Title: Money Monster
Seriously, "Money Monster?" Barring a 2016 Adam Sandler release, this is pretty much a lock for worst movie title of the year.
Describe This Movie In One Simpsons Quote:
Page: "Senator, there's a problem at the essay contest!"
Senator: "Please, son, I'm very busy."
Page: "A little girl is losing faith in democracy!"
Senator: "Good Lord!"
Rating Using Random Objects Relevant To The Film: Two and a half Bernie Madoffs out of five.
Brief Plot Synopsis: Angry citizen takes over TV studio to complain about the capricious nature of the stock market.
Tagline: "Not every conspiracy is a theory."
Better Tagline: "Not every embezzlement is a conspiracy."
Not So Brief Plot Synopsis: Lee Gates (George Clooney), host of the popular financial show Money Monster, offers stock tips and the occasional tidbit of cogent commentary about the market. Things are going along swimmingly until the show is hijacked by Kyle Budwell (Jack O'Connell), a blue-collar type who, it turns out, lost all his money following Gates's advice. Budwell threatens to blow up Gates (and the studio) if he doesn't get some answers, so it falls to show director Patty Fenn (Julia Roberts) to keep her host and everyone else alive in the meantime, even if she is One Day From Retirement.
"Critical" Analysis: Money Monster feels like someone was casting about for story ideas and happened to watch that 2009 Daily Show episode where Jon Stewart eviscerated CNBC's Jim Cramer over his statements during the housing crash and the bank crisis. Clooney's Gates is essentially a more debonair Cramer, and his show more or less apes the format of Mad Money, right down to the inclusion of stupid props and costumes.
Where the movie differs is in positing what would happen if — instead of rationally using Cramer's arguments against him — Stewart had held a gun to his head and screamed a lot.
That's not an entirely accurate analogy. Budwell, serving as the audience's outrage avatar, is a working-class dude with little apparent grasp of the intricacies of the stock market. His focus is also less on the overall structural weaknesses in the financial industry than it is on a suspicious "glitch" in the trading algorithm of a fund called Ibis that caused it to crater to the tune of $800 million in one day, taking all of our angry young man's life savings with it.
Money Monster is shot through with weird tonal inconsistencies. It's billed (and advertised) as a thriller, yet boasts a number of blackly humorous moments playing on the subversion of hostage movie tropes (Gates's appeal to the humanity of his viewers and the appearance of Budwell's girlfriend chief among these). Other times it seems like director Jodie Foster and company want to condemn the financial system, but then the film backs away and settles on pointing the finger at rogue hedge fund leader Walt Camby (Dominic West).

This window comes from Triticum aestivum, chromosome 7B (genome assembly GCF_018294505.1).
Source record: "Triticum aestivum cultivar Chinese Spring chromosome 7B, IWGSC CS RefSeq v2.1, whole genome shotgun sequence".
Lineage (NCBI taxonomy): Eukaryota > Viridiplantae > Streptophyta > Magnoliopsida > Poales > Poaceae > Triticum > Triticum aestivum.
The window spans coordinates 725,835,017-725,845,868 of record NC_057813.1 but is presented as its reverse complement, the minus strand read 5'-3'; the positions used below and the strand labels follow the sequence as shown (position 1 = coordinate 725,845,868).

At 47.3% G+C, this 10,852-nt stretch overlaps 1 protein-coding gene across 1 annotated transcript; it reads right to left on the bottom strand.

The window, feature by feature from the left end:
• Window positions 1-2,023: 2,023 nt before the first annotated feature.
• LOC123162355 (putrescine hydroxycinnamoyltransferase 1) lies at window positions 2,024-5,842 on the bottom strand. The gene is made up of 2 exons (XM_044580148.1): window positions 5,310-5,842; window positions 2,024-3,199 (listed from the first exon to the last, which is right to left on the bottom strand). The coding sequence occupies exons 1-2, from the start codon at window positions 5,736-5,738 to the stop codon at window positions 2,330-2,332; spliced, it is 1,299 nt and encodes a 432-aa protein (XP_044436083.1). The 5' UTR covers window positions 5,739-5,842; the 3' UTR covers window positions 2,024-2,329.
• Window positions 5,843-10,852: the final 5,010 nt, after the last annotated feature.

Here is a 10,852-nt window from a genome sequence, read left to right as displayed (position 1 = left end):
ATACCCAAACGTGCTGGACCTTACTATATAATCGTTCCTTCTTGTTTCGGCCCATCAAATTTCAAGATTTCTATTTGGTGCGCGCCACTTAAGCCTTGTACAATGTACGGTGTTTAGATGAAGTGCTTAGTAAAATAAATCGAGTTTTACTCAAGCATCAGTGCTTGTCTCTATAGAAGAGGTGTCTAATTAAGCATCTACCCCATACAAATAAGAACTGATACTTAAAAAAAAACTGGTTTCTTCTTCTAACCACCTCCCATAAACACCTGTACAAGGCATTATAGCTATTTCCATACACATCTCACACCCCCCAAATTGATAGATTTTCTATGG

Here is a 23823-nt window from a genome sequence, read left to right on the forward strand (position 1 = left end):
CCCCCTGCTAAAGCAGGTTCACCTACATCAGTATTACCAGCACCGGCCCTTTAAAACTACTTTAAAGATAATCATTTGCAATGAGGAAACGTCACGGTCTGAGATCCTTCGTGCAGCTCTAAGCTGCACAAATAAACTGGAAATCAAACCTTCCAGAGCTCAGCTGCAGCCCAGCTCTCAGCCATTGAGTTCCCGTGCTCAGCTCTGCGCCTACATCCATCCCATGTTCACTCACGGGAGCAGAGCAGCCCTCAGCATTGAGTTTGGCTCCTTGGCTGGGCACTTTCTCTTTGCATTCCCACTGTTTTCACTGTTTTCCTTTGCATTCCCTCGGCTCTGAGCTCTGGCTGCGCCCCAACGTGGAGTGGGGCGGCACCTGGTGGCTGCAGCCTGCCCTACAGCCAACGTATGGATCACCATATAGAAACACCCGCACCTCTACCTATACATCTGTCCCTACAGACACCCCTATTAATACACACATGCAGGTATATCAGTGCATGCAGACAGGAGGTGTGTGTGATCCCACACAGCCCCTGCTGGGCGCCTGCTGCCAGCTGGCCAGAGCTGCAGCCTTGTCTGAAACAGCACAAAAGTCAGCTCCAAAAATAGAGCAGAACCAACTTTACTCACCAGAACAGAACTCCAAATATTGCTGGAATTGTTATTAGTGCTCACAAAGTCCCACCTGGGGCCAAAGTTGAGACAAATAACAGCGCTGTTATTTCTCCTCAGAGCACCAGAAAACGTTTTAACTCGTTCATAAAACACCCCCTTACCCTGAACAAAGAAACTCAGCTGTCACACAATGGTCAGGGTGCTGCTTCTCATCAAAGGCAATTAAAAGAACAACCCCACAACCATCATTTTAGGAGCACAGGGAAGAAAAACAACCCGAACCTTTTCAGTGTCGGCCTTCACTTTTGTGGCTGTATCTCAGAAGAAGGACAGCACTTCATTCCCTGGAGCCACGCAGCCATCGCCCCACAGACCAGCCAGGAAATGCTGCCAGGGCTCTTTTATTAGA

Roberts is surprisingly(?) good, and Foster wisely leverages her natural hard-assedness for the role of Fenn. Clooney, on the other hand, is wrong for this. The character of Lee Gates calls for someone with less gravitas than Clooney (if "gravitas" is the right word for a Nexpresso pitchman). He's unconvincing as a shallow TV boob, but at least he's not supremely grating, like O'Connell. Budwell bellows endlessly about the glitch that supposedly caused Ibis to crash and whines about the unfairness of it all. Gee, kid, sorry the massive slot machine that is the NYSE didn't hit the three '7's you were expecting.
Looking at it more closely, it's easy to imagine what ended up in theaters is different than what was originally envisioned (which makes a certain sense, considering this movie is about five years too late). Three screenwriters worked on Money Monster, one (Jamie Linden) best known for syrup-fests We Are Marshall and Dear John, another (Jim Kouf) responsible for more...prestigious fare like Snow Dogs, Operation Dumbo Drop and Up the Creek (now there's a movie screaming for the Michael Bay remake treatment). The result is a mishmash of viewpoints, overlaid with stylistic touches no doubt inspired by the success of last year's The Big Short.
There's the hint of revolutionary spark in Money Monster, but it's almost like Foster and company know the uphill climb they have. As Gates's fate is sealed and the throngs watching the show dissipate, it reminds us of that scene in Tommy Boy where the diner waitress asks her customers if they'd rather watch the Everyman protagonist stick it to the man or American Gladiators. Of course, they chose the latter, and unfortunately, our attention spans have only gotten worse. If America's underclass didn't rise up back in 2009 when the outrage was still fresh, they're not about to yank themselves away from the Kardashians now.
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